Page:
8 1/2: Urban Sprawl Suffix

Research, 2015

This research and design project looks into the origins of Greek urban landscapes. It takes advantage of this unique and homogeneous form of urbanism shaped by the perpetual repetition of a fundamental element, “Polykatoikia”, the Greek apartment building. Athens is the case study used in order to examine the transformation potentials of its characteristic image and typical urbanism, as well as to trace new forms of living, and collective design processes. The specific field of research and spatial experimentation is the space spreading over the city blocks, a downgraded, non-active space which covers supplementary housing needs. This space is not perceived as a privileged plot for speculation, but as the carrier of major  urban dynamics which are in a lethargic state and restricted by the present usage of this space. Through a series of interventions and scenarios, the research examines the possibility of transforming and enriching the character of this specific urban and condition. The interventions are organised by the conception of two generic spatial instruments: the Suffix and the Appendix. As SUFFIX is determined the space upwards of an urban block. It is formed by the straight external building line and the curly internal line that defines the unbuilt space in the heart of the city block. Its height is 1½ times the height of the storey of a conventional 7-storey polykatoikia. In the case of the existence of an empty plot in the block, this three-dimensional space from the ground level up to the top of the block is determined as the APPENDIX of the Suffix, constituting the way of communication between the Suffix and the public space. The Suffix and the Appendix are spatially determined by the city blocks; however, their design and programmes are being studied autonomously. The Suffix and the Appendix are designed according to a generic catalogue of ‘Design Guidelines and Patterns’, and to specific “Programmatic Guidelines”.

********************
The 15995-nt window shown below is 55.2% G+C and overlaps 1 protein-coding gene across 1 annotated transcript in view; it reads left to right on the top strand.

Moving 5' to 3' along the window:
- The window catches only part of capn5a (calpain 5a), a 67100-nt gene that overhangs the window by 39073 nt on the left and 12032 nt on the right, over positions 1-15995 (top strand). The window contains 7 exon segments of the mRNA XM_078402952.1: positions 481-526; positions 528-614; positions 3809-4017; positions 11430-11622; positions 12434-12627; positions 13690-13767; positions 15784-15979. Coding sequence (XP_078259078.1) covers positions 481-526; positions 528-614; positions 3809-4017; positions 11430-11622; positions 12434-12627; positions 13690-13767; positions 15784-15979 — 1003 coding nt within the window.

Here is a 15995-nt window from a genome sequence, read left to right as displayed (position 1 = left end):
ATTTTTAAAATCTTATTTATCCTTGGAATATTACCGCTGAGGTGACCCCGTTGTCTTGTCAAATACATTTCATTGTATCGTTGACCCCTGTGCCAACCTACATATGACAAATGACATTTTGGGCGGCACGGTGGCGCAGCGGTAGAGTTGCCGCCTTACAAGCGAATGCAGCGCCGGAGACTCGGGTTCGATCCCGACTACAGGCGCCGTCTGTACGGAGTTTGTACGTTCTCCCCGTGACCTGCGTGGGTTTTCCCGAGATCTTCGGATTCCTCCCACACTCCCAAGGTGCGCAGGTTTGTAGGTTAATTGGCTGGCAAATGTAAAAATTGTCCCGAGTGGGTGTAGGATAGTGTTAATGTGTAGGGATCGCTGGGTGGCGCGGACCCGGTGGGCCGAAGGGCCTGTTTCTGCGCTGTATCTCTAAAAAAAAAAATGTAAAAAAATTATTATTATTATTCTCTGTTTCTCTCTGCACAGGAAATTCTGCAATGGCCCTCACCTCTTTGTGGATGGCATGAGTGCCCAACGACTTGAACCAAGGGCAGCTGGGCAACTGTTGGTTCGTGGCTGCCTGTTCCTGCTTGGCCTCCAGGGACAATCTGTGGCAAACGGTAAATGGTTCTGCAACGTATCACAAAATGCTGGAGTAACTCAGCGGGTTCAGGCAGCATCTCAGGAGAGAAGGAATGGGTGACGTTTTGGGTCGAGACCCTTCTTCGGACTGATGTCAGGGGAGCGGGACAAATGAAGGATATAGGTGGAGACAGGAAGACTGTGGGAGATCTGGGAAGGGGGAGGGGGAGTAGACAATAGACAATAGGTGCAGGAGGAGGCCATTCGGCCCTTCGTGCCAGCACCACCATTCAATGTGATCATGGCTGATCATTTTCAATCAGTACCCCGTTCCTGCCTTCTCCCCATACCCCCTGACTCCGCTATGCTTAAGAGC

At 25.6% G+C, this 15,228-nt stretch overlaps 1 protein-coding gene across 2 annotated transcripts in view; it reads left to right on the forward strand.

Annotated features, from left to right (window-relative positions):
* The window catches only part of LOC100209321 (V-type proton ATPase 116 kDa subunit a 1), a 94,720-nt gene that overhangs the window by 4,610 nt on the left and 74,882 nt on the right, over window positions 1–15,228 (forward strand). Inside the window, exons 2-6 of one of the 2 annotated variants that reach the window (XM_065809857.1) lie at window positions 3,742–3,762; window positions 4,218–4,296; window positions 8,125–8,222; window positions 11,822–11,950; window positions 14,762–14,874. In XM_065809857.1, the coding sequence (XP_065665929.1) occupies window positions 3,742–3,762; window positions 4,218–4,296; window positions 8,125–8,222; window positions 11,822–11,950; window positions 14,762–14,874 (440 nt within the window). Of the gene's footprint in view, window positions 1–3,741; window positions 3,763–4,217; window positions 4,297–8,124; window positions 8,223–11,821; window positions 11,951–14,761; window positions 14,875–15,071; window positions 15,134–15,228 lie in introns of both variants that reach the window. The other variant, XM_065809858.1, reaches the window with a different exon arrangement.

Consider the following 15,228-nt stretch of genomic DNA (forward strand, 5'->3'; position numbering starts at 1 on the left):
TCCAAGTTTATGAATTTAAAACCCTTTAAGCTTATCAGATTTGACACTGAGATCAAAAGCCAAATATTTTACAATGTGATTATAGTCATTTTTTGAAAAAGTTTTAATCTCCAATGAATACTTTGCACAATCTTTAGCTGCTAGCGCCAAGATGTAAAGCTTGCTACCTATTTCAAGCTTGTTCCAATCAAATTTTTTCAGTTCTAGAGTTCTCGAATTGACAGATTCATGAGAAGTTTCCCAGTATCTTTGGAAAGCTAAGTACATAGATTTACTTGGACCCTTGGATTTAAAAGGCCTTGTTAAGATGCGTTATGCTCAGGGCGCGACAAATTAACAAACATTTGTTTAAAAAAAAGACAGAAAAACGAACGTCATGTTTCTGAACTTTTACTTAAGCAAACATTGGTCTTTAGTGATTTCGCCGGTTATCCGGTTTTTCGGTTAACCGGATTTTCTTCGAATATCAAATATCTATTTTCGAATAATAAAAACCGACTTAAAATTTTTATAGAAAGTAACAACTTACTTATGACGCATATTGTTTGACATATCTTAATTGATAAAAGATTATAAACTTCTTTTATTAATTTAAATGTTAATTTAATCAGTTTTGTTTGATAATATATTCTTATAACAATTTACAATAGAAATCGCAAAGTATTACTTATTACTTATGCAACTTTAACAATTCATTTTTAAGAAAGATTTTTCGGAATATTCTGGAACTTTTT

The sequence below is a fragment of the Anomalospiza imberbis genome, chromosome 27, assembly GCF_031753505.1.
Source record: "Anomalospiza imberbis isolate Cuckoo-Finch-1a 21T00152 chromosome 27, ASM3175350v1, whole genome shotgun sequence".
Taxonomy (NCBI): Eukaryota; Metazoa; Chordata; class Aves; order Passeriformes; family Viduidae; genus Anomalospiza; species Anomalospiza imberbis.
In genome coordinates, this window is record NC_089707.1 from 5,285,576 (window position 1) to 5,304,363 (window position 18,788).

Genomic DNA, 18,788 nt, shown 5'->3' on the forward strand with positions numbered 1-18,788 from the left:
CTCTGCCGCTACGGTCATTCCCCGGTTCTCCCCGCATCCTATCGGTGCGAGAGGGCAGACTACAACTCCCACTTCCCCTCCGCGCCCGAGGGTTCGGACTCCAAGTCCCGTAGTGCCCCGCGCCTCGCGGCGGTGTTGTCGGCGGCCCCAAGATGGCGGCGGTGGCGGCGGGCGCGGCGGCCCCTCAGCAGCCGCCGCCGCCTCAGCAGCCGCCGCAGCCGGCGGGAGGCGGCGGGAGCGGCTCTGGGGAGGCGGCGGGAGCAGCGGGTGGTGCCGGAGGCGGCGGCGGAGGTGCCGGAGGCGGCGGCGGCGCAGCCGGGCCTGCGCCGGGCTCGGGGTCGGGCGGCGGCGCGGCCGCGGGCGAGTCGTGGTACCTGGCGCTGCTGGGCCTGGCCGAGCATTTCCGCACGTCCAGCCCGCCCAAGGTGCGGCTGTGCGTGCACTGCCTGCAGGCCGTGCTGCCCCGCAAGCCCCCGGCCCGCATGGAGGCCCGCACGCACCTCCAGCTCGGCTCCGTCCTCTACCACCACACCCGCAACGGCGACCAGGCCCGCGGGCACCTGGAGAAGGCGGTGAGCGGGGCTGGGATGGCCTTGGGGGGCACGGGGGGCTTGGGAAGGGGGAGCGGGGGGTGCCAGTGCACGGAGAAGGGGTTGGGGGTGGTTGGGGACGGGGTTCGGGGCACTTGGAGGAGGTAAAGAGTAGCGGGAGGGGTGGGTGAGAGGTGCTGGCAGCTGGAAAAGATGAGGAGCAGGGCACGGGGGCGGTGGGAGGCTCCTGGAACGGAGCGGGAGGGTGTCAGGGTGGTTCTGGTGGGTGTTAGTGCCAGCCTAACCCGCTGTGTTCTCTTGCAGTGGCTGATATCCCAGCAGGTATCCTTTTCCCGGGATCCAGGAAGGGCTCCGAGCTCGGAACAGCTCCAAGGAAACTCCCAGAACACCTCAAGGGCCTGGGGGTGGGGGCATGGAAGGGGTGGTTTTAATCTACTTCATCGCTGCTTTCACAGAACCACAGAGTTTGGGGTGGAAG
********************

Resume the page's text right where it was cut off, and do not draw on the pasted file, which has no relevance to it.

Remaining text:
The Design Guidelines outline the geometrical potentials and the materiality of the Suffix and the Appendix, by experimenting with the fundamental characteristic of these two spatial instruments. The Design Guidelines, by producing a catalogue of design criteria and characteristics, trace the relations emerging between different spaces inside the Suffix and the Appendix. Thus, they indicate their possible programmatic character and provide initial connections between the design and programme. At the same time, the Programmatic Guidelines trace the possible adopted functions and the eligible constituencies, by proposing combinations of programmes and by cataloguing them according to their private, collective, or public character and use. Both systems indicate the ad hoc design of the Suffix and the Appendix for each block and partially disengage the design process from the contribution of a specialised authority. The “Temporal Evolution” study frames synthesize the Design and Programmatic Guidelines and show the evolution strategy of the proposal through paradigms. They provide exemplary and sequential modes of combination and interaction between the design and programmatic guidelines, while they indicate the importance of time and community’s participation in the design process. 
The research covers areas of intense urbanism and, rather than lightening the context, aims at enriching this crisis landscape by transforming its character through the introduction of new spatial “tools”, programmatic characteristics and living modes. The Suffix and the Appendix have been conceived as islands of a different urbanism with antithetical - to their environment - characteristics, as places seeking to transform the way people affect, act and interact, with and within their built environment. As places where collective practices can penetrate the city and the lives of the inhabitants.

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